From now on, you can find my blog at 0ewo.org/blog or at oureyeswereopened.org.
Back in 2007, I discovered the Missouri Action Community Poverty Simulation, an experience that opens people’s eyes to the human cost of poverty. The power of this unique learning resource is that it creates, like nothing else, insight into the state of chronic crisis that consumes so many working poor families. Participants experience one month of poverty comprised of four fifteen-minute weeks. Afterwards, in the debriefing, they share insights of extraordinary vividness and intensity. I have now facilitated the simulation for more than 4000 people.
Participants are placed into families made up of one to five members. They receive an envelope that describes their demographics, their income/resources, and their bills. They interact with “vendors” (trained volunteers) who sit at tables around the perimeter of the room. During the course of the simulation, they may deal with a mortgage/rental company, school, pawnbroker, banker, employer, and others. To get from “home” to one of the vendors requires a transportation ticket. This is just the first of many challenges the participants experience within the two-hour time period.
I recently led the teachers of New Prospect STEM Academy in Anderson, SC, through the simulation. Here are some of their responses to the question: “Will the poverty simulation be helpful in your job or your life? If yes, in what way?”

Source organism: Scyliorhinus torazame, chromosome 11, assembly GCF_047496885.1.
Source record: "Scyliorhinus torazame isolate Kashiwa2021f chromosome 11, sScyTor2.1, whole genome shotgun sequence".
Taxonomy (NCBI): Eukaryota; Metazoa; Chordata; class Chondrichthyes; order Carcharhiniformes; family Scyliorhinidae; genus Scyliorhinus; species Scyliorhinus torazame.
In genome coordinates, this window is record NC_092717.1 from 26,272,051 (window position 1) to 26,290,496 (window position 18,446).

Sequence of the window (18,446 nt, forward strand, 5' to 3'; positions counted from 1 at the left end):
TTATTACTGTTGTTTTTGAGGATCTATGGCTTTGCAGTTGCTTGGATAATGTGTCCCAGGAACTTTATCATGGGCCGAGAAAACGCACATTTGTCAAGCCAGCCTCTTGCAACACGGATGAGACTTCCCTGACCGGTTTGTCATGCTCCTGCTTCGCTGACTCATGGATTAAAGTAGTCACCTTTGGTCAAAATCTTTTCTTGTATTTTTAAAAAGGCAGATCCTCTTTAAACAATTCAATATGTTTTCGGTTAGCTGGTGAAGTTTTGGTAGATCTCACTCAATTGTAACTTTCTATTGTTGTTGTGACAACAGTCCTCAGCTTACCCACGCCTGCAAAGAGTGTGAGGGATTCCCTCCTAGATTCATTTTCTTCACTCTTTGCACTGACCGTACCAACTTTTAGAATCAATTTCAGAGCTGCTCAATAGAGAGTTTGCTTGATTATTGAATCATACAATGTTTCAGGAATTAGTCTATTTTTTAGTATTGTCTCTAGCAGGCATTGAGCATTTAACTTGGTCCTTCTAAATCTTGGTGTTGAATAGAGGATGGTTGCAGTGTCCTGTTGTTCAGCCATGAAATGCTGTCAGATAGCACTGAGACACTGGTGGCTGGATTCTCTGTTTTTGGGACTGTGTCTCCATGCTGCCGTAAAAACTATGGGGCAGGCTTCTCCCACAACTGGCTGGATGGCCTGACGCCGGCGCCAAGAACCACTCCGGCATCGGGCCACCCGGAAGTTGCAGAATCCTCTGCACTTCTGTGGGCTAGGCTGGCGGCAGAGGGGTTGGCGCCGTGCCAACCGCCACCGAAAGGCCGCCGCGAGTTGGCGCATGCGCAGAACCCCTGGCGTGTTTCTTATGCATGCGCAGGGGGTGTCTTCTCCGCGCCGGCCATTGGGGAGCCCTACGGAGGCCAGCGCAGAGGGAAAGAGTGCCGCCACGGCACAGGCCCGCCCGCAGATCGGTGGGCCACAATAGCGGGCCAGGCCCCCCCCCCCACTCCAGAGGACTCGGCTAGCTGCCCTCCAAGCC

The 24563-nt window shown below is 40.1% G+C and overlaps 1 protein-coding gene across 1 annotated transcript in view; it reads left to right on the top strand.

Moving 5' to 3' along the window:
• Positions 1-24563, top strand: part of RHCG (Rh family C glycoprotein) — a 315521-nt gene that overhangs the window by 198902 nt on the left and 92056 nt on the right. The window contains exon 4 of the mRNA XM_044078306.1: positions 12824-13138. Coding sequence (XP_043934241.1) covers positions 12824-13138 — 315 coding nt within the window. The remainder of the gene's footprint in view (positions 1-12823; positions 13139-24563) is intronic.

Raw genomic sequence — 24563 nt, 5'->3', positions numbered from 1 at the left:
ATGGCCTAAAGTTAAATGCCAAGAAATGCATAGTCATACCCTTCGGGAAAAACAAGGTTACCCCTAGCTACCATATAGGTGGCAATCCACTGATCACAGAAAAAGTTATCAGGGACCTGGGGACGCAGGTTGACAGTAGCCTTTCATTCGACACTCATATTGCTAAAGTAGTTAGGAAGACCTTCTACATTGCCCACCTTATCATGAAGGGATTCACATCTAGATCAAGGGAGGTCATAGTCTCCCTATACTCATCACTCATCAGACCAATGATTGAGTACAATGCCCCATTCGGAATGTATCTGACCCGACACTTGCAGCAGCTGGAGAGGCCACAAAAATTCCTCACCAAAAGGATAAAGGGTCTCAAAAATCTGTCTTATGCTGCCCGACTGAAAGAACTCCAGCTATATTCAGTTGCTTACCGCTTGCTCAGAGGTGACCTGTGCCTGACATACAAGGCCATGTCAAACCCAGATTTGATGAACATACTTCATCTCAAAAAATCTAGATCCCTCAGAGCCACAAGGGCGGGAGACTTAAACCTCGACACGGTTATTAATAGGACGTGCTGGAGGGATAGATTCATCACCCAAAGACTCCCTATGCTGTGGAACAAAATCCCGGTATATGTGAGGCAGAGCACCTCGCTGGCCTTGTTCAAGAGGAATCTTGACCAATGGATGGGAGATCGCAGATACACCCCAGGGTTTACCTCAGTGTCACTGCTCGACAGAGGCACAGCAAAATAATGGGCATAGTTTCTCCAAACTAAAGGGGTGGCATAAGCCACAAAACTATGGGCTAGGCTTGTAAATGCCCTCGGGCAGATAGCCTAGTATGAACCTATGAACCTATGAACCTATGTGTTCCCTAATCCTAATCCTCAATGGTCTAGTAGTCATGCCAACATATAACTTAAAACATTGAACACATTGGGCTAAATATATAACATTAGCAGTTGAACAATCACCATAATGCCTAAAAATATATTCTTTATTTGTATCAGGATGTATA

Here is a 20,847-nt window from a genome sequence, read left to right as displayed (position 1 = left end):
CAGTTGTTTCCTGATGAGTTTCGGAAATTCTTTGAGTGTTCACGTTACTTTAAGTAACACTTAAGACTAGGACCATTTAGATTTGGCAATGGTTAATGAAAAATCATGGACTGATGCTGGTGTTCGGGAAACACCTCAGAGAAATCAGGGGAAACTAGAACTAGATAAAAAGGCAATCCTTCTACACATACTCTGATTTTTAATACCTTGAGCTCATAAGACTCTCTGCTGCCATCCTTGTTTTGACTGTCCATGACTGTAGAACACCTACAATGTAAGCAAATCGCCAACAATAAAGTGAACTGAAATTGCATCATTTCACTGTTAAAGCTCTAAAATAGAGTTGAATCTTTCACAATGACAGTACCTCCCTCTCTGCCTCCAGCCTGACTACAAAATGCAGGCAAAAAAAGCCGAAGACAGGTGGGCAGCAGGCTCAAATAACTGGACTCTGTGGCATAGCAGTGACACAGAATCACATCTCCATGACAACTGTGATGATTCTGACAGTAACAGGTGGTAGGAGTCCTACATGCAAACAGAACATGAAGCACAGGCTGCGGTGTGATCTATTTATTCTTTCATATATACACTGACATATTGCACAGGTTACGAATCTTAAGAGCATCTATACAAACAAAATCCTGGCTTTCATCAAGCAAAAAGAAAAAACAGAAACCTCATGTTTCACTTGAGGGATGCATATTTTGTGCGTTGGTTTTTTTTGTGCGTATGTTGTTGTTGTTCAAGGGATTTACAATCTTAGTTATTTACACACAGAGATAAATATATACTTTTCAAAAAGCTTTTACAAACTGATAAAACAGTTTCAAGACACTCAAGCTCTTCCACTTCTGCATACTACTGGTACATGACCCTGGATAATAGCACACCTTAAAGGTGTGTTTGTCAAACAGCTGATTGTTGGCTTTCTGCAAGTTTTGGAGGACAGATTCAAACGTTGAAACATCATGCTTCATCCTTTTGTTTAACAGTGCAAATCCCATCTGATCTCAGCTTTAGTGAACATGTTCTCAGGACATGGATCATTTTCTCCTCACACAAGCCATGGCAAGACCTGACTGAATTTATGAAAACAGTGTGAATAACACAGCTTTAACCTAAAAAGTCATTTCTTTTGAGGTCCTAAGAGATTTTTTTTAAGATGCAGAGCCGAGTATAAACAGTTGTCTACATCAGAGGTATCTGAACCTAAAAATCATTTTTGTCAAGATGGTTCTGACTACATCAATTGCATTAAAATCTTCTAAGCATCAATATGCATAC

“I will be more understanding of the stresses parents have to deal with in their lives.”
“I will have a better understanding of what my students may be going through.”
“Before this experience, I was too judgmental.”
“I now understand that making an A on a spelling test does not feed the child.”
“I have more insight into the home lives of many of my students.”
“This will definitely help me be more polite at school and out in the community when I interact with folks in poverty. This helps me to know better how to talk with kids and parents who struggle in so many ways.”
“I will be more empathetic.”
“I have students living in poverty and now I can understand why homework isn’t getting done.”
“This experience will help me to think more critically in terms of cutting back in certain things that I really don’t need. Most importantly though, this simulation has taught me to not take for granted the financial blessings that my family and I have in our lives.”
“I now understand why children who come to school are tired, hungry and distant.”
Take a bag of potato chips and think about how many people were involved in the making of this treat that you now have in front of you.
You might list farmers, pickers, truckers, processors, and grocery stores. Then dig further. What kinds of functions/jobs on the farm were required for you to have this bag of chips? You might add: owner of the farm, seed purchasers, mechanics who keeps the equipment running, field workers, people who build the boxes or shipping containers, and others. The processing plant will have computer engineers, housekeepers to keep the plant clean, chemists who develop the recipes, human resources people who hire the workers, and others. Even before that, universities will have professors and students who explore ways to produce better potatoes as well as those who train all the chemists, agriculturists, marketers, managers, and accountants. There will be company owners and administrators, graphic artists designing the bag, and advertisers convincing us that this bag of chips is better than another. There will be as many as one hundred people or more involved in this one bag of chips. Except for the store stockers and grocery store cashiers, all of these people are invisible to us.